ProVista™ is a game-changing St Augustine variety based on the proven genetics of Floratam and developed by Scotts® Miracle-Gro.
Backed by Scotts®, ProVista™ makes it possible to have beautiful turf with half the mowing, making it better for the environment. Thanks to its dense, horizontal habit, excellent uniformity and weed-free capability, ProVista™ makes it possible to cut your mowing in half. This feature results in less carbon emissions and delivers valuable savings in time and money.
Scotts® ProVista™ has a deep green color, thrives in full sun and exhibits improved performance in moderate shade. Given its Floratam background, ProVista™ does not require any special care but delivers exceptional benefits in terms of aesthetics and ease of maintenance.
Recommended Mowing Height 3-4 in.
1 in. per Week
Fertilize Early Spring, Late Spring, and Fall
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- Scotts® ProVista™ St Augustine offers half the mowing vs traditional St. Augustine varieties.
- Half the mowing results in less carbon emissions
- 20% less Fertilizer and Weed Control, once established
- Improved quality and performance in moderate shade
- Dense, horizontal growth habit
- An innovative solution backed created by Scotts Miracle-Gro Company
- Provide adequate water to avoid wilting or stress; the amount will vary as the seasons change.
- A target amount is 1” per week in times of no rain or excessive heat.
- Watering in the early mornings is ideal.
- For hot spots in the lawn, you can hand water in the middle of the day to cool the grass down.
- Your irrigation system should have a rain sensor to allow for shutdown during rain events.
- The majority of mowing needs will be from May 1st – September 30th.
- Use sharp blades to ensure a clean cut.
- Leave clippings on the lawn to act as natural fertilizer (bagging is ok if preferred).
- A recommended mowing height is 3.0”-4.0”.
- Avoid waiting too long between mows. Mowing should reduce the height of
- the grass by no more than 1/3. Cutting off more will lead to ‘scalping’ which will injure the crown of the plant and ultimately stress the grass.
- Change the mowing pattern from time to time to avoid excessive traffic.
- Be careful not to weed-eat excessively in the same spots in the Fall and
- Winter (because of slowed growth); this will have the same effect as scalping with a mower.
- A recommended fertilizer program for Scotts ProVista St. Augustinegrass is an application of Scotts® Turf Builder® Southern Triple Action in the Spring, Scotts® Turf Builder® UltraFeed™ in the late Spring, and Scotts® Turf Builder® Southern Triple Action again in the Fall. Substitutions to the program can be made depending on desired performance and presence of weeds and insects.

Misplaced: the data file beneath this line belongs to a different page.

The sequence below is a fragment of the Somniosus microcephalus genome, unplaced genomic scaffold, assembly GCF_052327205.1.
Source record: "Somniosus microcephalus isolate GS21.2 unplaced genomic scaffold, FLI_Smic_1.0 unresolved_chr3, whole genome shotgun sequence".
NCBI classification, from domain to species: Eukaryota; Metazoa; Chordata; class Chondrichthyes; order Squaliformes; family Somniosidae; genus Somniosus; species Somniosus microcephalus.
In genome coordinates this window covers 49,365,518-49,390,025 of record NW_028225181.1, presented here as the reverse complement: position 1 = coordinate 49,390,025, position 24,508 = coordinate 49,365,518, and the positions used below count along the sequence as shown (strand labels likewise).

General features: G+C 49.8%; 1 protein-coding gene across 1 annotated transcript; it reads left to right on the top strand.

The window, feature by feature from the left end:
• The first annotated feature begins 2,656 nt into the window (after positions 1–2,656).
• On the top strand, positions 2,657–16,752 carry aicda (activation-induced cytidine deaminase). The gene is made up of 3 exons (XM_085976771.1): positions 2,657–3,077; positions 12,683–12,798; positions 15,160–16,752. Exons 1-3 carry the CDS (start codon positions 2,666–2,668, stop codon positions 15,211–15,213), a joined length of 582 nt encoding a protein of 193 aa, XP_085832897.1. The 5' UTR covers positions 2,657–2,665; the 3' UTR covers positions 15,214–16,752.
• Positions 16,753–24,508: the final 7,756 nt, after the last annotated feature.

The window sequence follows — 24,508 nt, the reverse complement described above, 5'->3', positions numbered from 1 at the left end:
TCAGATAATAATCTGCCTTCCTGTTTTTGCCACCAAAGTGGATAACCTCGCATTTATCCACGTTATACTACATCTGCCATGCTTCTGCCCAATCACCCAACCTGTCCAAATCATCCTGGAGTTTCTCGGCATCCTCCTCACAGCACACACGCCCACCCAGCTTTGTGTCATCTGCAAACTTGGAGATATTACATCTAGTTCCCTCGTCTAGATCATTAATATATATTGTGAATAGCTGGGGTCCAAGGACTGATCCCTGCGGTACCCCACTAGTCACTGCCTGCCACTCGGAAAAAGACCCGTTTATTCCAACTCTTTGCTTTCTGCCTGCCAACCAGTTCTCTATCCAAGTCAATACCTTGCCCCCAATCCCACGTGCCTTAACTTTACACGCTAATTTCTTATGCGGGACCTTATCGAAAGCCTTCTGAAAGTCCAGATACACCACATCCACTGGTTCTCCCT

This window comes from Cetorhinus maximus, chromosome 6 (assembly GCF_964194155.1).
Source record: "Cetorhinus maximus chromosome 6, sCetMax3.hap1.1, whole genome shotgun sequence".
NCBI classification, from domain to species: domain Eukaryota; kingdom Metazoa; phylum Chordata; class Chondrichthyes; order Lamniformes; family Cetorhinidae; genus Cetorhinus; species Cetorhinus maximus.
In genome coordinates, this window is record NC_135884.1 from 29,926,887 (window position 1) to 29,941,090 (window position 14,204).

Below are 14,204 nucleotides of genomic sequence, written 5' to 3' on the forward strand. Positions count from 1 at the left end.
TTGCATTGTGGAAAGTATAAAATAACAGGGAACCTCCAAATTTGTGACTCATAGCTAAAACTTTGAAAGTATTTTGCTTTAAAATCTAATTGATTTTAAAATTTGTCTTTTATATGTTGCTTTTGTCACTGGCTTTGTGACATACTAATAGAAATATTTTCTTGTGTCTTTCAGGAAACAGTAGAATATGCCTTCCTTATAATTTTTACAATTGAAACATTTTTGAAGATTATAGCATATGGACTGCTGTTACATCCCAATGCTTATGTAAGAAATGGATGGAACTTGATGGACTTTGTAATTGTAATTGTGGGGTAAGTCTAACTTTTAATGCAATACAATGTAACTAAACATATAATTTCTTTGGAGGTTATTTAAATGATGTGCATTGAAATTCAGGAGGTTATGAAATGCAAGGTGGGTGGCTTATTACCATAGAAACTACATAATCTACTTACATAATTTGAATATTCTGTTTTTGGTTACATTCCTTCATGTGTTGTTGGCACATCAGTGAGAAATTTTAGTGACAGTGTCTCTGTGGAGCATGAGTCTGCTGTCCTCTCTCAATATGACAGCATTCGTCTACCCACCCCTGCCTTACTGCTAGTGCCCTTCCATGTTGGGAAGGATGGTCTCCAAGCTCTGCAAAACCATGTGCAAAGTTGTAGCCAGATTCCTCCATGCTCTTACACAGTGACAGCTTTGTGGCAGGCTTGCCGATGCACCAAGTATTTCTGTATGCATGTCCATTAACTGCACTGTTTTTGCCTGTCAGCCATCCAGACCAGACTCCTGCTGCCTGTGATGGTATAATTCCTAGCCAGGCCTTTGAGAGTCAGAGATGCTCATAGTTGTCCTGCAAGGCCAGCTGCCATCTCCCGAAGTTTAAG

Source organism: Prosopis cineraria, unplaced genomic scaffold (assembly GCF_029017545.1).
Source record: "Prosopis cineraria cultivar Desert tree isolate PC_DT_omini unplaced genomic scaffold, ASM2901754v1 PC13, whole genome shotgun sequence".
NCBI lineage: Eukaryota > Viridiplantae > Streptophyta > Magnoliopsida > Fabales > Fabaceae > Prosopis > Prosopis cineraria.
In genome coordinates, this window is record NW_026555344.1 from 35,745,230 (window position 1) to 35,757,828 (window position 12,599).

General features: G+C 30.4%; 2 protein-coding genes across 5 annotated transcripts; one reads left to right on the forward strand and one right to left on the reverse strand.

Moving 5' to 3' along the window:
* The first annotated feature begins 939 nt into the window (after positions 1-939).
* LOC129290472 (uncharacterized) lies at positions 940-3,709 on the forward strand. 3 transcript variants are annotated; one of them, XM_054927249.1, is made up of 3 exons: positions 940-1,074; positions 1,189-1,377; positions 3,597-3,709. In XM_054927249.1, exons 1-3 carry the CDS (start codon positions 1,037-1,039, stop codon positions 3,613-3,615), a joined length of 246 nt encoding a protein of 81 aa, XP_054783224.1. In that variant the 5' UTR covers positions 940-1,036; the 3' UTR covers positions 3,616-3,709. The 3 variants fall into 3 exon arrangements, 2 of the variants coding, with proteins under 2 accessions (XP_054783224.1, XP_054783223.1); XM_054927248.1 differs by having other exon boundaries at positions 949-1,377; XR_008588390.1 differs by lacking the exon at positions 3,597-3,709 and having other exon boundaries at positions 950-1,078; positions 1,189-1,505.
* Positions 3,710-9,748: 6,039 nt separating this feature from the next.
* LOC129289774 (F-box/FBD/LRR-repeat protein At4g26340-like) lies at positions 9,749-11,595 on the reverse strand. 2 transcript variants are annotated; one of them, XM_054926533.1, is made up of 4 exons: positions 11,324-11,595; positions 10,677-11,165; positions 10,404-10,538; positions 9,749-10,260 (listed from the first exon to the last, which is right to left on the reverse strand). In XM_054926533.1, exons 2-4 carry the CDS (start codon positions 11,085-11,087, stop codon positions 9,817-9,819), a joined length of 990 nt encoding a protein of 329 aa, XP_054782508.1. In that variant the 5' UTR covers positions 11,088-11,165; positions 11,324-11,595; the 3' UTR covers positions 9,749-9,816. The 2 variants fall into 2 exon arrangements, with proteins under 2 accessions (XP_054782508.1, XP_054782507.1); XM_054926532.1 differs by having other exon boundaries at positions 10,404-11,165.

- Avoid applying dry fertilizer to wet grass.
- Lightly water in dry fertilizer applications when complete.
- Be cautious if using weed and feed fertilizer products (read label and follow instructions).
- Avoid applications ahead of rain events to avoid leaching of nutrients.
- GREY LEAF SPOT (small brown/grey lesions on leaves) prevalent in Summer
- Stress will trigger grey leaf spot (excessive fertilizer, excessive heat, scalping, excessive moisture).
- The lesions usually go away on their own once the stress factor is eliminated.
- LARGE PATCH (circular patches/rings of dried out, necrotic grass blades) prevalent in Fall/Winter.
- Large patch is a soil-borne fungus that is present all year; however, symptoms show in October-February.
- CHINCH BUGS (small, pinhead-sized black and white winged bugs that feed on stems) prevalent in Spring and Summer.
- The damage looks like dried out or burned, irregular-shaped patches of grass that can spread if untreated.
- Chinch bugs usually start along sidewalks or high spots in the lawn where the grass is dry and hot.
- Once chinch bugs are identified, an application of a labeled insecticide should be applied to eliminate spread.
- SOD WEBWORMS (small, rice-sized, clear/green worms that feed on leaf tissue) prevalent in Summer and Fall.
- The damage looks like dull colored grass; the leaves will be notched from the feeding, and worm grass will be present in the canopy of the grass
- Webworm moths will lay eggs in grass canopy – 3 weeks later, the worm larvae will be present. Multiple generations can persist if left untreated. The moths are attracted to green, lush grass.
- MOLE CRICKETS (similar in size to a peanut, brown in color, feed on the grass root system) prevalent year-round.
- The damage looks like dried out grass, loose soil, visible underground tunnels.
- Mole crickets will be in moderate to heavy populations before significant damage is visible in St. Augustinegrass.
*Adhere to any Local and State regulatory guidelines/restrictions
Consult the UF IFAS Extension publication, St. Augustinegrass for Florida Lawns
(https://edis.ifas.ufl.edu/lh010), as a reference for maintenance recommendations.
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